• October 26, 2014

Admissions Is Just Part of the Diversity Puzzle

Admissions Is Just Part of the Diversity Puzzle 1

Illustration by Pui Yan Fong

I hope that as the courts continue to weigh the merits of affirmative-action cases, they consider the widely held importance of a diverse freshman class. But I hope, too, that judges and higher-education leaders alike recognize that a varied class is only one piece of the diversity puzzle.

It's strange that virtually all of the attention of the courts and college leaders is focused on the front end of the process—admissions—rather than the outcomes of these exercises in creating "critical masses" of diversity. As Justice Sandra Day O'Connor wrote for the majority in 2003's Grutter v. Bollinger, campus diversity—"a compelling state interest"—is a means to an end, not an end unto itself. Unfortunately, that's not the way it's treated on most college campuses.

Admissions officers have the power to select the ingredients for a diverse campus. But then colleges drop the ball when it comes to achieving the end espoused by O'Connor in Grutter. "Diversity promotes learning outcomes and 'better prepares students for an increasingly diverse workforce,'" she wrote. "Major American businesses have made it clear that the skills needed in today's increasingly global marketplace can only be developed through exposure to widely diverse people, cultures, ideas, and viewpoints."

It is not sufficient to declare successive incoming classes of freshmen the most diverse yet. Too many administrators think that by populating their gated communities with evermore demographically mixed classes, "diversity" will result. I have taught during the last 25 years at a variety of campuses, including a large state university, large private universities, a small liberal-arts college, and now an Ivy League institution. I can attest to the fact that the benefits of diversity do not spontaneously arise merely from the presence of a varied student body. It is amazing to me the amount of effort undertaken to create diverse incoming classes while comparatively little is done to create a "choice architecture," to borrow a phrase from behavioral economics, that would "nudge" students into interactions outside of their comfort zones. Without such nudges, students will default to sameness or, in the words of the political scientist Robert Putnam, they will "hunker down" with students like themselves.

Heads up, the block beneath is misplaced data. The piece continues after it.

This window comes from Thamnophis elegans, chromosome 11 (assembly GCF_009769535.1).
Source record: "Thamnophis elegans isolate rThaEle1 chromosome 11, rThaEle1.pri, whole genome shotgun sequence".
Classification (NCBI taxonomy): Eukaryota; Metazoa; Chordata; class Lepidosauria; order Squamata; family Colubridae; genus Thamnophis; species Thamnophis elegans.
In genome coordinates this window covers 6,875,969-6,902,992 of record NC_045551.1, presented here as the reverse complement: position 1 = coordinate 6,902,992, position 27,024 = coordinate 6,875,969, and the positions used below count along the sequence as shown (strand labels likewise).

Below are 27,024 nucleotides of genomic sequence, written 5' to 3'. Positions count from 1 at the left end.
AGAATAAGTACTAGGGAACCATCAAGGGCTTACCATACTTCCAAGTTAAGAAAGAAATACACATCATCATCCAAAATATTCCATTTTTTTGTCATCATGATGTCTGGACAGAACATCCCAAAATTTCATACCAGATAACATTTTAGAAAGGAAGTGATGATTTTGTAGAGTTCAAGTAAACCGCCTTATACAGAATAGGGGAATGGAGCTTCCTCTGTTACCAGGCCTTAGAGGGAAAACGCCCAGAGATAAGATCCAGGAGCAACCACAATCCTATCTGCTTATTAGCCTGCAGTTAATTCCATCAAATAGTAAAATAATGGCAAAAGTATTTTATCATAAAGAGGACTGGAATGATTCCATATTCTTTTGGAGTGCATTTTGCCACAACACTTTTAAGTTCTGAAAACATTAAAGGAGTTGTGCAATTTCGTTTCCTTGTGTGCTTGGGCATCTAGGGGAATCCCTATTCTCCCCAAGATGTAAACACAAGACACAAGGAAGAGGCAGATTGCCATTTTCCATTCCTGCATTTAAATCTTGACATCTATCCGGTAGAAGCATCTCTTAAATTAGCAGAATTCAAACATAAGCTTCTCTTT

Sandwiched between the widely publicized research efforts that yielded Bowling Alone: The Collapse and Revival of American Community (Simon & Schuster, 2000) and American Grace: How Religion Divides and Unites Us (Simon & Schuster 2010), written with David E. Campbell, Putnam undertook equally rigorous research that resulted in a journal article in Scandinavian Political Studies, "E Pluribus Unum: Diversity and Community in the Twenty-First Century" (2007). There, drawing from a sample of 41 communities (roughly 30,000 respondents) across the United States collected as part of the Social Capital Community Benchmark Survey in 2000, Putnam wrestles with the impact of diversity on the building of social capital.

Like many academics (myself included), he supports diversity on college campuses. He filed an amicus brief in support of the University of Texas at Austin in the Fisher v. Texas case in response to a brief that used the findings in "E Pluribus Unum," in part, to back the plaintiff's argument against the use of race in admissions. Putnam's research, however, provides confounding as well as supporting evidence on the impact of diversity.

He makes three main points:

  • "Increased immigration and diversity are not only inevitable, but over the long run they are also desirable. Ethnic diversity is, on balance, an important social asset."
  • "In the short to medium run, ... immigration and ethnic diversity challenge social solidarity and inhibit social capital."
  • "In the medium to long run, ... successful immigrant societies create new forms of social solidarity and dampen the negative effects of diversity by constructing new, more encompassing identities. Thus, the central challenge for modern, diversifying societies is to create a new, broader sense of 'we.'"